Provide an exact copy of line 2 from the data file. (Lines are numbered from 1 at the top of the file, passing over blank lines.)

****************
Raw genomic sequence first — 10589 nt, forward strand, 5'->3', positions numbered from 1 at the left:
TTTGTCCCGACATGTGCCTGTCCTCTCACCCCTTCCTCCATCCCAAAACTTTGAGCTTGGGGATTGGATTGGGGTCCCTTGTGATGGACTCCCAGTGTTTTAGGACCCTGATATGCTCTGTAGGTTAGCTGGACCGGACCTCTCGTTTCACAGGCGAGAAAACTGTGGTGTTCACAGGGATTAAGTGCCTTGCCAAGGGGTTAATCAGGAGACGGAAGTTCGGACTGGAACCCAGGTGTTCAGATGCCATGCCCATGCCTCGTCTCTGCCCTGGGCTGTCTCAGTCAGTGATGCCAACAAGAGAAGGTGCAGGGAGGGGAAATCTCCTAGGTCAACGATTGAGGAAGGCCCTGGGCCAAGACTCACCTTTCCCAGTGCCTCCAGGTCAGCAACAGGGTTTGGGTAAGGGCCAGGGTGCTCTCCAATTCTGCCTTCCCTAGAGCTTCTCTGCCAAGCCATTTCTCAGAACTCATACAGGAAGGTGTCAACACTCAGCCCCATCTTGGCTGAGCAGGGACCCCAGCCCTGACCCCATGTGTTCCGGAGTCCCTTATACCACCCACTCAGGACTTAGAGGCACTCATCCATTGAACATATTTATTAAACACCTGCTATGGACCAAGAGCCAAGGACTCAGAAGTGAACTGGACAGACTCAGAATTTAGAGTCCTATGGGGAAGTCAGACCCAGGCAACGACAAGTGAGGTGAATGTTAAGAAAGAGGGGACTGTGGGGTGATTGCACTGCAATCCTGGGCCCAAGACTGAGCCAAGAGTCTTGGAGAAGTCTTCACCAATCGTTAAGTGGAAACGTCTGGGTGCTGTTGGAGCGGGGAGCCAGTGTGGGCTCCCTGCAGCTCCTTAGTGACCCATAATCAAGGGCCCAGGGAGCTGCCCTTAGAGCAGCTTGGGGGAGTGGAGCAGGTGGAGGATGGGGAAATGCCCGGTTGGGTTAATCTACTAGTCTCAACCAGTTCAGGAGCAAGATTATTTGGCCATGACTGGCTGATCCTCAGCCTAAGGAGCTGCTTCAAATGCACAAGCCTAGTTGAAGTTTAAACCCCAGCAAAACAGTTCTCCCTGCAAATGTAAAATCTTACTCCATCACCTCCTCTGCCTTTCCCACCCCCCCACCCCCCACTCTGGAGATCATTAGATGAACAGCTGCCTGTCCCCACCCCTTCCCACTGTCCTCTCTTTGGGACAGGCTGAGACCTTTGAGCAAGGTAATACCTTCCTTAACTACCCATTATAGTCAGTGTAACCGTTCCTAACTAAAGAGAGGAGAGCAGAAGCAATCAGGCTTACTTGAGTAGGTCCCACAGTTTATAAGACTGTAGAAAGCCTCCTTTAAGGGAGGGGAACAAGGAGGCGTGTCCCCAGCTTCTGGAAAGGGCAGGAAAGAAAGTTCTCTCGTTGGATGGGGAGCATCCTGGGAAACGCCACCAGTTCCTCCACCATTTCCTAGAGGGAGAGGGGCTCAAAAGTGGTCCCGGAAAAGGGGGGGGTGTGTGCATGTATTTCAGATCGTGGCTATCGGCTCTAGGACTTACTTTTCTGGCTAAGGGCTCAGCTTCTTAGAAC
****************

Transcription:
TTTGTCCCGACATGTGCCTGTCCTCTCACCCCTTCCTCCATCCCAAAACTTTGAGCTTGGGGATTGGATTGGGGTCCCTTGTGATGGACTCCCAGTGTTTTAGGACCCTGATATGCTCTGTAGGTTAGCTGGACCGGACCTCTCGTTTCACAGGCGAGAAAACTGTGGTGTTCACAGGGATTAAGTGCCTTGCCAAGGGGTTAATCAGGAGACGGAAGTTCGGACTGGAACCCAGGTGTTCAGATGCCATGCCCATGCCTCGTCTCTGCCCTGGGCTGTCTCAGTCAGTGATGCCAACAAGAGAAGGTGCAGGGAGGGGAAATCTCCTAGGTCAACGATTGAGGAAGGCCCTGGGCCAAGACTCACCTTTCCCAGTGCCTCCAGGTCAGCAACAGGGTTTGGGTAAGGGCCAGGGTGCTCTCCAATTCTGCCTTCCCTAGAGCTTCTCTGCCAAGCCATTTCTCAGAACTCATACAGGAAGGTGTCAACACTCAGCCCCATCTTGGCTGAGCAGGGACCCCAGCCCTGACCCCATGTGTTCCGGAGTCCCTTATACCACCCACTCAGGACTTAGAGGCACTCATCCATTGAACATATTTATTAAACACCTGCTATGGACCAAGAGCCAAGGACTCAGAAGTGAACTGGACAGACTCAGAATTTAGAGTCCTATGGGGAAGTCAGACCCAGGCAACGACAAGTGAGGTGAATGTTAAGAAAGAGGGGACTGTGGGGTGATTGCACTGCAATCCTGGGCCCAAGACTGAGCCAAGAGTCTTGGAGAAGTCTTCACCAATCGTTAAGTGGAAACGTCTGGGTGCTGTTGGAGCGGGGAGCCAGTGTGGGCTCCCTGCAGCTCCTTAGTGACCCATAATCAAGGGCCCAGGGAGCTGCCCTTAGAGCAGCTTGGGGGAGTGGAGCAGGTGGAGGATGGGGAAATGCCCGGTTGGGTTAATCTACTAGTCTCAACCAGTTCAGGAGCAAGATTATTTGGCCATGACTGGCTGATCCTCAGCCTAAGGAGCTGCTTCAAATGCACAAGCCTAGTTGAAGTTTAAACCCCAGCAAAACAGTTCTCCCTGCAAATGTAAAATCTTACTCCATCACCTCCTCTGCCTTTCCCACCCCCCCACCCCCCACTCTGGAGATCATTAGATGAACAGCTGCCTGTCCCCACCCCTTCCCACTGTCCTCTCTTTGGGACAGGCTGAGACCTTTGAGCAAGGTAATACCTTCCTTAACTACCCATTATAGTCAGTGTAACCGTTCCTAACTAAAGAGAGGAGAGCAGAAGCAATCAGGCTTACTTGAGTAGGTCCCACAGTTTATAAGACTGTAGAAAGCCTCCTTTAAGGGAGGGGAACAAGGAGGCGTGTCCCCAGCTTCTGGAAAGGGCAGGAAAGAAAGTTCTCTCGTTGGATGGGGAGCATCCTGGGAAACGCCACCAGTTCCTCCACCATTTCCTAGAGGGAGAGGGGCTCAAAAGTGGTCCCGGAAAAGGGGGGGGTGTGTGCATGTATTTCAGATCGTGGCTATCGGCTCTAGGACTTACTTTTCTGGCTAAGGGCTCAGCTTCTTAGAAC